October 13, 1912– Cornel Wilde, not to be confused with gay author Oscar Wilde or racial equity activist Cornel West; he was a darkly handsome actor with a gorgeous smile, a beautiful voice, and a remarkable physique, which he took great pride in. The modestly talented Wilde was an Olympic fencer when he was first discovered.
Born Kornel Lajos Weisz in Hungary to Jewish parents who fled to the USA ahead of the Nazis, Wilde was a cunning linguist proficient in Hungarian, French, German, Italian, and Russian. He spent much of his formative years in Europe, where he found his passion for fencing.
In 1940, Laurence Oliver hired Wilde as a fencing teacher for his Broadway production of William Shakespeare’s Romeo And Juliet, which co-starred Olivier and his new bride Vivien Leigh. Wilde was also cast as Tybalt in this production, which led to a Hollywood contract. He soon was cast in small roles in good films like High Sierra (1941) with Humphrey Bogart.
Wilde’s big break out year was 1945. He played composer Frédéric Chopin in A Song To Remember, a totally camp film with mysterious beauty Merle Oberon as writer George Sand, which inexplicitly brought him a Best Actor Academy Award nomination. Also that year was the great film noir Leave Her To Heaven starring gorgeous Gene Tierney. This twisted film about a monstrous woman so possessive of her husband that she kills his crippled brother and her own unborn child, is one of the great melodramas of all time. Wilde gives a restrained performance.
Some of his fun classic films: the romance Forever Amber (1947), the juicy noir Road House (1948) with Ida Lupino, and the ultimate B-movie Gun Crazy (1950).
For crazy camp cinema experience, you must check him out as the crippled trapeze artist in Cecil B. DeMille‘s The Greatest Show On Earth (1952), the worst film to ever win the Oscar for Best Picture. In it, Wilde has one of the all-time greatest lines of demented dialogue as he faces Charlton Heston (in tights!) and says in an awful French accent: “You are CIRCUS!” I used to use this line on guys that I was hot for in the 1970s.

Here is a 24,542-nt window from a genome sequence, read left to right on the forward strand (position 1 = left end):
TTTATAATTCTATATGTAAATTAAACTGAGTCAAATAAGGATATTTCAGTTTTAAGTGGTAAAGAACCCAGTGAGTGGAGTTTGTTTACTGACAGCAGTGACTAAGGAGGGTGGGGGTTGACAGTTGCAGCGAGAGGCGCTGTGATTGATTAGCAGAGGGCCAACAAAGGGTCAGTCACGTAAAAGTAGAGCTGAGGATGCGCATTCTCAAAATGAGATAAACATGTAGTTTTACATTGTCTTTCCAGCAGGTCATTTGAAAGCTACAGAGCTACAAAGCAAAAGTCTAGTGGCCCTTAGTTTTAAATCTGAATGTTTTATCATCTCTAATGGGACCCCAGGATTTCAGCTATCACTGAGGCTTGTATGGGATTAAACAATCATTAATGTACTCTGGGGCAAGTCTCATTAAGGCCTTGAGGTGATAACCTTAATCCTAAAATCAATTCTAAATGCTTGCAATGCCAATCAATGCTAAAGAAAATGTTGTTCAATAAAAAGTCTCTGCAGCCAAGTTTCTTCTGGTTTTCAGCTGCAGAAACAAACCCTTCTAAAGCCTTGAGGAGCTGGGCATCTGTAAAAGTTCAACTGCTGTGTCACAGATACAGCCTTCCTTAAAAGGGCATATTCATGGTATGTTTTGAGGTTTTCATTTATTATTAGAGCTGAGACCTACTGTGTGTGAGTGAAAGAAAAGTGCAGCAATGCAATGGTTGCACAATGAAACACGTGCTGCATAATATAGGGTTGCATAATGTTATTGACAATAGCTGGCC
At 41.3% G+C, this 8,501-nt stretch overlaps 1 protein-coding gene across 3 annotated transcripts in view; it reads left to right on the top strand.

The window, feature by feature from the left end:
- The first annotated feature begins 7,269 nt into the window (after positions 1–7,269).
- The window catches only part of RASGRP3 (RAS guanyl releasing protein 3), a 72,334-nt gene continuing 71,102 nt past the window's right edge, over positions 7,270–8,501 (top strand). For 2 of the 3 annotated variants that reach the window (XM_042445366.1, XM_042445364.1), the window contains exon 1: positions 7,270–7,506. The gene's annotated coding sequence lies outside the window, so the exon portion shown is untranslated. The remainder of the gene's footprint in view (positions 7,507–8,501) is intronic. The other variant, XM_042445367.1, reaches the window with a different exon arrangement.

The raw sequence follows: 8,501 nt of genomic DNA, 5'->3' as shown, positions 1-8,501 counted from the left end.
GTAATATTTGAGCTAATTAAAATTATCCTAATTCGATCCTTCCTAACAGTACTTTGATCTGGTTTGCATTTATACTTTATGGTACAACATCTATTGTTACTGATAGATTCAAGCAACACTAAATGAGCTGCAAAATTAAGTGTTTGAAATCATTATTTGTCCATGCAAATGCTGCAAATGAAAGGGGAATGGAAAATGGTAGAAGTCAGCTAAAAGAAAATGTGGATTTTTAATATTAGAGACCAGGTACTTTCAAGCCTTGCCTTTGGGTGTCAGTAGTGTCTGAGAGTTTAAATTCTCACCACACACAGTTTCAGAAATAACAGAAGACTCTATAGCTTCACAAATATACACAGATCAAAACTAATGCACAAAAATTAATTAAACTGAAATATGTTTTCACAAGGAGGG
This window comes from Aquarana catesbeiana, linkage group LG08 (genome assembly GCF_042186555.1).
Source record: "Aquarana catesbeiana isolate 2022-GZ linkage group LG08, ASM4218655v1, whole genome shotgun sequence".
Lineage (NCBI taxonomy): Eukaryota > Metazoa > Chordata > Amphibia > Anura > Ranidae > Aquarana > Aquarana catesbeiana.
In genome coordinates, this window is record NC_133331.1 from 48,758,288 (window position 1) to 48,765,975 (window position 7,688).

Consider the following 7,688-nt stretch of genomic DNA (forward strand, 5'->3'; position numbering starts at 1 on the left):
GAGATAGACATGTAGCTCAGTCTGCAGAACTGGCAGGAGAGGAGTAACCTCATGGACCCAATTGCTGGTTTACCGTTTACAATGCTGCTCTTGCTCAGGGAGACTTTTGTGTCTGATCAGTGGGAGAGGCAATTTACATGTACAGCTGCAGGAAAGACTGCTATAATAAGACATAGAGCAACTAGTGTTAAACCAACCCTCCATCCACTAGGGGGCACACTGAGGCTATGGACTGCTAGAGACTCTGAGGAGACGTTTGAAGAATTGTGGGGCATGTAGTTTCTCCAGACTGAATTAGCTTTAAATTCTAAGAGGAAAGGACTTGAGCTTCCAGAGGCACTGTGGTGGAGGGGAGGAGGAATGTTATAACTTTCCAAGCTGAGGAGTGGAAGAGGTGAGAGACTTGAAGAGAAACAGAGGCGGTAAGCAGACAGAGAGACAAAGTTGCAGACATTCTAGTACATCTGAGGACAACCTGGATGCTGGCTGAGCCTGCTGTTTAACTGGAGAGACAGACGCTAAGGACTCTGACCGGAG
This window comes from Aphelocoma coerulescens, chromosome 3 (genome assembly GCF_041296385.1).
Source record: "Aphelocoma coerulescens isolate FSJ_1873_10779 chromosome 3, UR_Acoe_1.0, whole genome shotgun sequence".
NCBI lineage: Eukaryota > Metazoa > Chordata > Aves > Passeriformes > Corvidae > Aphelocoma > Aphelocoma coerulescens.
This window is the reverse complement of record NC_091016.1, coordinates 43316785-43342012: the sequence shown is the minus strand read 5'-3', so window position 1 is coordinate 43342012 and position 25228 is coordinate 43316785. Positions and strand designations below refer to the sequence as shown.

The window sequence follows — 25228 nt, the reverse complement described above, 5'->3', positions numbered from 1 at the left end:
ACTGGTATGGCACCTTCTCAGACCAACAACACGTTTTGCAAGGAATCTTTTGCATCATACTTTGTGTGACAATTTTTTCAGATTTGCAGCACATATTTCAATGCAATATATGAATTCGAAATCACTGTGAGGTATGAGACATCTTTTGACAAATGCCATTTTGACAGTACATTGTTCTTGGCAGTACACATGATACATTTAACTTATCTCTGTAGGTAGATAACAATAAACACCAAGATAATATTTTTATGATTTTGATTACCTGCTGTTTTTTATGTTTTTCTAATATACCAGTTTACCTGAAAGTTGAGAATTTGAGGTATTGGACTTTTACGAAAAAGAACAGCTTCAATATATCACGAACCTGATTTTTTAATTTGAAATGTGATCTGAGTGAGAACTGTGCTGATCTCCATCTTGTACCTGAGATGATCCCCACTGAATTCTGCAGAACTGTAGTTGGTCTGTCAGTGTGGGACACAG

Wilde guest starred on one of the funniest I Love Lucy Hollywood episodes, the one where Lucy dresses as a bellboy to sneak into the hunky actor’s hotel room and hilarity ensues.
By this time, the roles offered to Wilde had a certain unsettling sameness, and he abandoned what was, at the time, a $150,000 a film career to become a writer-producer-director.
Thankfully for film history buffs like me, Wilde appears shirtless in most of his films. In 1966, at 54 years old, Wilde starred in The Naked Prey which he also produced and directed, playing a man being pursued by African tribesmen. Wilde wears only a loin cloth for most of the 96 minute film, still looking buff and very sexy.
In 1988, Wilde played a murder victim on a Murder She Wrote episode, appearing naked in a hot tub when he was 75 years old (luckily there are no close-up shots). Don’t worry, Angela Lansbury’s Jessica Fletcher catches his killer at the end of the episode and justice gets served.
Wilde took his final curtain call in 1989, taken by leukemia at 77 years old. During his long and varied career, spanning the years 1940 to 1987, the aristocratic actor/writer/director made more than 50 films. He was one of the sexiest leading men of his era.
“I realized long ago that I could not depend on luck to bring me success. I worked hard, extra hard to improve my chance by increasing my abilities and my experience. It was my goal to accomplish, in my life, something of value and to do it with self-respect and integrity.”